Archive for February, 2012

Conquer Nine Kinds of “Stinking Thinking”

February 20, 2012

Everyone uses psychological tactics to cope with the world. These attitudes and associated behaviors protect us from stress and strain. But, they can become traps which limit us and keep us “stuck.” Self awareness is an important antidote. It is a vital, conscious step towards learning and growth.

In Affluence Intelligence, the authors focus on balance and fulfillment. They also identify common human defenses that can be impediments to success. This list, I think, comes to work with us and our colleagues every day.

False Stories  Overburdened, martyr, victim, too smart to learn, more special or deserving than others?These are some of the stories we tell ourselves. This negative self-talk that is destructive. Believing these stories can cost us. It is a kind of thinking that takes a partial truth, makes it the whole truth and becomes a false image.

Magical Thinking  In contrast to taking active responsibility for actions, this defense is waiting for Someone to “fix” what’s wrong or missing. It takes optimistic thinking to the extreme. While dreaming and idealizing are natural it’s not a good idea to routinely swap reality for fantasy.

Grasping When we look outside ourselves to a thing, person, event or activity to make them content or feel complete, this is grasping. Unfortunately, this defense can become a never-ending cycle that ensures discontent. Buddhists have advice in this realm. They suggest working on an “egoless” mind.

Spacing Out  Simply, put it is disassociation. This is a type of repressive defense. It happens when we face anxiety and skip past it. If we can put away something that’s uncomfortable then we forget about it – temporarily.

Denial  Pushing feelings away may be necessary sometimes. It can help us do what must be done now so we aren’t overwhelmed. But, it’s not helpful if it’s a constant reply to life. Acknowledging a situation, facing reality and taking action is very often the best course.

Avoidance  This is a more conscious choice than denial. For example, I know I need to talk with my aging parent about her healthcare provider, but I don’t want the emotional confrontation it will bring. So, I don’t.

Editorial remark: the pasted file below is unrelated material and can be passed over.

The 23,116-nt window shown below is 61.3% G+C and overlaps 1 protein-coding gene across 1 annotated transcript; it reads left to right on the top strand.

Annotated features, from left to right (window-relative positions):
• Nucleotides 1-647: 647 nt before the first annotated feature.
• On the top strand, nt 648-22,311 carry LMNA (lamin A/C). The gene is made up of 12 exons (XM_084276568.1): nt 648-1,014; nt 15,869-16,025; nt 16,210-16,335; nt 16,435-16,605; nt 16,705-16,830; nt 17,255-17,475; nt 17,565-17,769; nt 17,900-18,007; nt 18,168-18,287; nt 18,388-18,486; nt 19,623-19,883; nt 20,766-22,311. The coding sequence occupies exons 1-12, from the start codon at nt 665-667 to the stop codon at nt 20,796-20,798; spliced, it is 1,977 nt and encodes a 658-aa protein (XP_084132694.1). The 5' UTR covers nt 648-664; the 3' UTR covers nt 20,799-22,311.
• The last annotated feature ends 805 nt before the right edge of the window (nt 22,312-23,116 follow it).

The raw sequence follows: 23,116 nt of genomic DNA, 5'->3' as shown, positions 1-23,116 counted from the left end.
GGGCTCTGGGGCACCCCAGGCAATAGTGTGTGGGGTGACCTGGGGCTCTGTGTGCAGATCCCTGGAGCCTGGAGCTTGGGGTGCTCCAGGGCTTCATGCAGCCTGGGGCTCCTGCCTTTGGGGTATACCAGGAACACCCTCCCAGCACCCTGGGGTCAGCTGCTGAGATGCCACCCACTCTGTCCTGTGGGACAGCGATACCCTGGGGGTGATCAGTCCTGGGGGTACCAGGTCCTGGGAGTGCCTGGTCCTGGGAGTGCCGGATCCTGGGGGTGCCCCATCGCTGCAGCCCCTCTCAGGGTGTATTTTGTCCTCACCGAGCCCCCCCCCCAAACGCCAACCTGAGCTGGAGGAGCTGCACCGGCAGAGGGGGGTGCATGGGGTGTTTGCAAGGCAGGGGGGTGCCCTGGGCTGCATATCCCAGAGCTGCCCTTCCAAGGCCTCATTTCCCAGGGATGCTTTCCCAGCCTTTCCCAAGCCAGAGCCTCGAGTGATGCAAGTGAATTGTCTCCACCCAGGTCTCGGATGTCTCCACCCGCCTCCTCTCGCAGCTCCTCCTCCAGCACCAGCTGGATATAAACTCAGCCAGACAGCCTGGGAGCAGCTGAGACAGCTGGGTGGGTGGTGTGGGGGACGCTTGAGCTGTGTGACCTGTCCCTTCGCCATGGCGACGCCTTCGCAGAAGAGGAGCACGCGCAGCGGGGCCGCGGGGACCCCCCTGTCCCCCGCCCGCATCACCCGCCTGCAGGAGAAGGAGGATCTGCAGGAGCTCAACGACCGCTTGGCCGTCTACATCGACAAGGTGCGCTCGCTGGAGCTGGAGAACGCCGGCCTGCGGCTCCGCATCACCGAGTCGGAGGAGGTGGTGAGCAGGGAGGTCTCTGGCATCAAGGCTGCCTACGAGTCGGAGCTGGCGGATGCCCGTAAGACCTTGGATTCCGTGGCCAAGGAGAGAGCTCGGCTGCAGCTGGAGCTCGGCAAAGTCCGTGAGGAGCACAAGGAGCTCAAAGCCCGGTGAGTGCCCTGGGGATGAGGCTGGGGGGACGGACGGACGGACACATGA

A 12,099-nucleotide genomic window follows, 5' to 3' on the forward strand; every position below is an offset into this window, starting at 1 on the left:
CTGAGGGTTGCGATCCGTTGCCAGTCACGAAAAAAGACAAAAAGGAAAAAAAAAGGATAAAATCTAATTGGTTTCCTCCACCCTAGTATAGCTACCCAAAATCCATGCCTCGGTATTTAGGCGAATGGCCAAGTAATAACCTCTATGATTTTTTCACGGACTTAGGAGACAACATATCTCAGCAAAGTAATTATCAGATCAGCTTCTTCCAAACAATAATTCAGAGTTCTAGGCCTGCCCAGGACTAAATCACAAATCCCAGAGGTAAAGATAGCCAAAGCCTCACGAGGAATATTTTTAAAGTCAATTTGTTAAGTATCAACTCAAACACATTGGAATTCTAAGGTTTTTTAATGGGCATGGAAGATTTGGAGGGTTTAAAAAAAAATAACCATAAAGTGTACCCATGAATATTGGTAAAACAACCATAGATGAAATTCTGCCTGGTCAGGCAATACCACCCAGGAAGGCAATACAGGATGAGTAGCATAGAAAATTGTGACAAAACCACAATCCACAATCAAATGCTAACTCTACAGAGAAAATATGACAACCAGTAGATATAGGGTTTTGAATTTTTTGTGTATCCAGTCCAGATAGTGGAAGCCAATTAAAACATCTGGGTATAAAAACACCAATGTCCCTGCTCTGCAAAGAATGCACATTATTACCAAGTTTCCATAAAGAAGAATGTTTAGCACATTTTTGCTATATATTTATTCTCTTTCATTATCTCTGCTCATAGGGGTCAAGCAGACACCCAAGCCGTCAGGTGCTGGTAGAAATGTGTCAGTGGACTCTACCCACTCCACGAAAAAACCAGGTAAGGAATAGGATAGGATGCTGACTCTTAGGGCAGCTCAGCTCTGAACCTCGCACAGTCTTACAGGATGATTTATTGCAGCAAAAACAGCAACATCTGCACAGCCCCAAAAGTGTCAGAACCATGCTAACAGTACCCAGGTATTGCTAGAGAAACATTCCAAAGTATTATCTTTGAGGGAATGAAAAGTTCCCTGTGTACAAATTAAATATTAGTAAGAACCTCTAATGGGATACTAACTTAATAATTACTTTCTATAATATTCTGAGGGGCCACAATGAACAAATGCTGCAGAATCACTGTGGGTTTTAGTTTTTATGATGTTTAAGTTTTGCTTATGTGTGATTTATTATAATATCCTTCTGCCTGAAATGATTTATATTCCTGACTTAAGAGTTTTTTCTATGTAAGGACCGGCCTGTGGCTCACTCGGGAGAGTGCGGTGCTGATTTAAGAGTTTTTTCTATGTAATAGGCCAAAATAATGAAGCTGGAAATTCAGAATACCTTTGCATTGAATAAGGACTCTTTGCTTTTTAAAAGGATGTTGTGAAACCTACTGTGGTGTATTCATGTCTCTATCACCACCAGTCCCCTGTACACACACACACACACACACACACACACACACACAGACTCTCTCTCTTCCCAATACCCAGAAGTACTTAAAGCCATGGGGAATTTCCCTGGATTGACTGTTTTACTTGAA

Splitting  This is when we pursue all or nothing thinking. It can protect us by making someone or something else take all the blame. It excludes our role and populates the world with heroes and villains. Considering our own deficiencies and contributions is important in any situation. It requires integration and maturity to see complexities and shades of gray in relationships.

Personal History  A sense of ourselves is based on the sum of our personal experiences. The power of habit may tempt us to define ourselves by a history that is familiar and negative. For example, if you had a childhood that was difficult and fearful, you choose to continue or discontinue those feelings as an adult. In part, this is why people abused as children may become child abusers. Unconsciously repeating past experiences and feelings is common.

Projection  When you are consistently uncomfortable about something in yourself and cite criticisms of others about that behavior you are projecting. It is finger-pointing that really translates to our own anxiety, sense of scarcity or fears.

Certainly, real external events in our lives and work have an impact on us. Handling those events is key to effectiveness. Defenses can have a payoff and a price. To  manage others well – we have to  manage ourselves. Spend time reflecting and seek feedback to garner self knowledge. Are you clear about what you’re doing and why?

Consider the preceding list and think about patterns in your own responses and others. Make an action plan to minimize defenses and maximize your personal growth.  So that the knowledge, skills and experience of others  can flourish think carefully about how you can assist each of them get past “stinking thinking.”

Lisa Wyatt, Ed. D. is a strategy architect and partner in Phillip Wyatt Knowlton, Inc. PWK is a performance management resource for systems change with clients worldwide. Lisa has cross-sector and international experience. She is an author and W.K. Kellogg Leadership Fellow. See :